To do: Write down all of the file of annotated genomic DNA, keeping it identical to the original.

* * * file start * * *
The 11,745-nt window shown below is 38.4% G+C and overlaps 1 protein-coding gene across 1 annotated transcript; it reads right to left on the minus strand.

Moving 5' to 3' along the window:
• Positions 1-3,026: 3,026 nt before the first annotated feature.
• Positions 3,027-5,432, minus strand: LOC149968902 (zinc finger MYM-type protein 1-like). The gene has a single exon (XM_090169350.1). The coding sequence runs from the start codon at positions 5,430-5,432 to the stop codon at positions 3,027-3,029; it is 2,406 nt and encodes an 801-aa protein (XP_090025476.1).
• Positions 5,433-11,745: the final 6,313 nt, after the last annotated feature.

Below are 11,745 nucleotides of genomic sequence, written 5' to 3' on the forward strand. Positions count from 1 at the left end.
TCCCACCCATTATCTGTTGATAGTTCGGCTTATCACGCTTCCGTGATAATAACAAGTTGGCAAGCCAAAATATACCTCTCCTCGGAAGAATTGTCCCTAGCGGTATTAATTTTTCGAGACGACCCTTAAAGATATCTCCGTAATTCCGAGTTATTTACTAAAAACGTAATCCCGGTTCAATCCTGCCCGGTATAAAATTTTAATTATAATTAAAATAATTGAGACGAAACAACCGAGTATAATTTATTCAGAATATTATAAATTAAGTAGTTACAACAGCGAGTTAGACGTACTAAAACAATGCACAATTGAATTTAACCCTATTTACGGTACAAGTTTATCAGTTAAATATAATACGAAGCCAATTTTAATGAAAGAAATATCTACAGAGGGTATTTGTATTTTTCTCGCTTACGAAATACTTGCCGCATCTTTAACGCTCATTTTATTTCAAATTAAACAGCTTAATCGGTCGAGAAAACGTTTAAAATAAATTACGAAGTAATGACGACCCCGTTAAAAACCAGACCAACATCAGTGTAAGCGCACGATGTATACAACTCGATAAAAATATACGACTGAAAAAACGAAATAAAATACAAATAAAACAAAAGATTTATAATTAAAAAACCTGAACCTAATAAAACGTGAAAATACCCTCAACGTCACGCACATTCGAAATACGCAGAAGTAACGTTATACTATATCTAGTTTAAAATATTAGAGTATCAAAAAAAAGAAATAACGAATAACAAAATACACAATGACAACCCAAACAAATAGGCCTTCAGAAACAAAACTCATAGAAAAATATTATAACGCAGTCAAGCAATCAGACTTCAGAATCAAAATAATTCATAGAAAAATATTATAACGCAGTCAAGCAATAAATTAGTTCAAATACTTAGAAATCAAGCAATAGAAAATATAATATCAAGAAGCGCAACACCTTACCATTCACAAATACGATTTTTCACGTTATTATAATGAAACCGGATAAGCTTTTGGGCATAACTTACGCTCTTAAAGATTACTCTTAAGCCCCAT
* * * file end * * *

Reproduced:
The 11,745-nt window shown below is 38.4% G+C and overlaps 1 protein-coding gene across 1 annotated transcript; it reads right to left on the minus strand.

Moving 5' to 3' along the window:
• Positions 1-3,026: 3,026 nt before the first annotated feature.
• Positions 3,027-5,432, minus strand: LOC149968902 (zinc finger MYM-type protein 1-like). The gene has a single exon (XM_090169350.1). The coding sequence runs from the start codon at positions 5,430-5,432 to the stop codon at positions 3,027-3,029; it is 2,406 nt and encodes an 801-aa protein (XP_090025476.1).
• Positions 5,433-11,745: the final 6,313 nt, after the last annotated feature.

Below are 11,745 nucleotides of genomic sequence, written 5' to 3' on the forward strand. Positions count from 1 at the left end.
TCCCACCCATTATCTGTTGATAGTTCGGCTTATCACGCTTCCGTGATAATAACAAGTTGGCAAGCCAAAATATACCTCTCCTCGGAAGAATTGTCCCTAGCGGTATTAATTTTTCGAGACGACCCTTAAAGATATCTCCGTAATTCCGAGTTATTTACTAAAAACGTAATCCCGGTTCAATCCTGCCCGGTATAAAATTTTAATTATAATTAAAATAATTGAGACGAAACAACCGAGTATAATTTATTCAGAATATTATAAATTAAGTAGTTACAACAGCGAGTTAGACGTACTAAAACAATGCACAATTGAATTTAACCCTATTTACGGTACAAGTTTATCAGTTAAATATAATACGAAGCCAATTTTAATGAAAGAAATATCTACAGAGGGTATTTGTATTTTTCTCGCTTACGAAATACTTGCCGCATCTTTAACGCTCATTTTATTTCAAATTAAACAGCTTAATCGGTCGAGAAAACGTTTAAAATAAATTACGAAGTAATGACGACCCCGTTAAAAACCAGACCAACATCAGTGTAAGCGCACGATGTATACAACTCGATAAAAATATACGACTGAAAAAACGAAATAAAATACAAATAAAACAAAAGATTTATAATTAAAAAACCTGAACCTAATAAAACGTGAAAATACCCTCAACGTCACGCACATTCGAAATACGCAGAAGTAACGTTATACTATATCTAGTTTAAAATATTAGAGTATCAAAAAAAAGAAATAACGAATAACAAAATACACAATGACAACCCAAACAAATAGGCCTTCAGAAACAAAACTCATAGAAAAATATTATAACGCAGTCAAGCAATCAGACTTCAGAATCAAAATAATTCATAGAAAAATATTATAACGCAGTCAAGCAATAAATTAGTTCAAATACTTAGAAATCAAGCAATAGAAAATATAATATCAAGAAGCGCAACACCTTACCATTCACAAATACGATTTTTCACGTTATTATAATGAAACCGGATAAGCTTTTGGGCATAACTTACGCTCTTAAAGATTACTCTTAAGCCCCAT